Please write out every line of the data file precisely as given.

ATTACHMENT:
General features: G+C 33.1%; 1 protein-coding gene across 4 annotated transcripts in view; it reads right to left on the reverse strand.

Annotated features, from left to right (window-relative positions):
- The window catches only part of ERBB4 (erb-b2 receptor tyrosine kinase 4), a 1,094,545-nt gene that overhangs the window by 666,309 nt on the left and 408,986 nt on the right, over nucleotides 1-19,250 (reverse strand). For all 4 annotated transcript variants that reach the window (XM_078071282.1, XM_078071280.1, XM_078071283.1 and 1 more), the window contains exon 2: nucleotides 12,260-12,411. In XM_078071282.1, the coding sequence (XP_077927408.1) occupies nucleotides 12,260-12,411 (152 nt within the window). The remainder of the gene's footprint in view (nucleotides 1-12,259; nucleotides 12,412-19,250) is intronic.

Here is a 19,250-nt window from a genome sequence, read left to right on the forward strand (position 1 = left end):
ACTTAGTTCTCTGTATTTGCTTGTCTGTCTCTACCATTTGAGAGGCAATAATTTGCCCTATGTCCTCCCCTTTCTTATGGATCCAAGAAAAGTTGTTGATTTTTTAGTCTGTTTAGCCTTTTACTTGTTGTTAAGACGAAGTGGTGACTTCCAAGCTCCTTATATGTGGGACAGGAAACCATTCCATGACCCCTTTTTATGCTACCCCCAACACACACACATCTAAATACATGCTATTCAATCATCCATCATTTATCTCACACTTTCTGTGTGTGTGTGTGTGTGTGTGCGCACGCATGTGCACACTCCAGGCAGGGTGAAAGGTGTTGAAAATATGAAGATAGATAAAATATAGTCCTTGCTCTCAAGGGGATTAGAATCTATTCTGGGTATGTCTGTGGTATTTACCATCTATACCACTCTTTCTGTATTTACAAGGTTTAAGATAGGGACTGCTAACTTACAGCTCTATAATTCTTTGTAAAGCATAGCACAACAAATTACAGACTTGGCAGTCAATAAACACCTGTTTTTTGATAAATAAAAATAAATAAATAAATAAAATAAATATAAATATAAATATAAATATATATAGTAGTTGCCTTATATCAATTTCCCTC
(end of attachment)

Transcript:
General features: G+C 33.1%; 1 protein-coding gene across 4 annotated transcripts in view; it reads right to left on the reverse strand.

Annotated features, from left to right (window-relative positions):
- The window catches only part of ERBB4 (erb-b2 receptor tyrosine kinase 4), a 1,094,545-nt gene that overhangs the window by 666,309 nt on the left and 408,986 nt on the right, over nucleotides 1-19,250 (reverse strand). For all 4 annotated transcript variants that reach the window (XM_078071282.1, XM_078071280.1, XM_078071283.1 and 1 more), the window contains exon 2: nucleotides 12,260-12,411. In XM_078071282.1, the coding sequence (XP_077927408.1) occupies nucleotides 12,260-12,411 (152 nt within the window). The remainder of the gene's footprint in view (nucleotides 1-12,259; nucleotides 12,412-19,250) is intronic.

Here is a 19,250-nt window from a genome sequence, read left to right on the forward strand (position 1 = left end):
ACTTAGTTCTCTGTATTTGCTTGTCTGTCTCTACCATTTGAGAGGCAATAATTTGCCCTATGTCCTCCCCTTTCTTATGGATCCAAGAAAAGTTGTTGATTTTTTAGTCTGTTTAGCCTTTTACTTGTTGTTAAGACGAAGTGGTGACTTCCAAGCTCCTTATATGTGGGACAGGAAACCATTCCATGACCCCTTTTTATGCTACCCCCAACACACACACATCTAAATACATGCTATTCAATCATCCATCATTTATCTCACACTTTCTGTGTGTGTGTGTGTGTGTGTGCGCACGCATGTGCACACTCCAGGCAGGGTGAAAGGTGTTGAAAATATGAAGATAGATAAAATATAGTCCTTGCTCTCAAGGGGATTAGAATCTATTCTGGGTATGTCTGTGGTATTTACCATCTATACCACTCTTTCTGTATTTACAAGGTTTAAGATAGGGACTGCTAACTTACAGCTCTATAATTCTTTGTAAAGCATAGCACAACAAATTACAGACTTGGCAGTCAATAAACACCTGTTTTTTGATAAATAAAAATAAATAAATAAATAAAATAAATATAAATATAAATATAAATATATATAGTAGTTGCCTTATATCAATTTCCCTC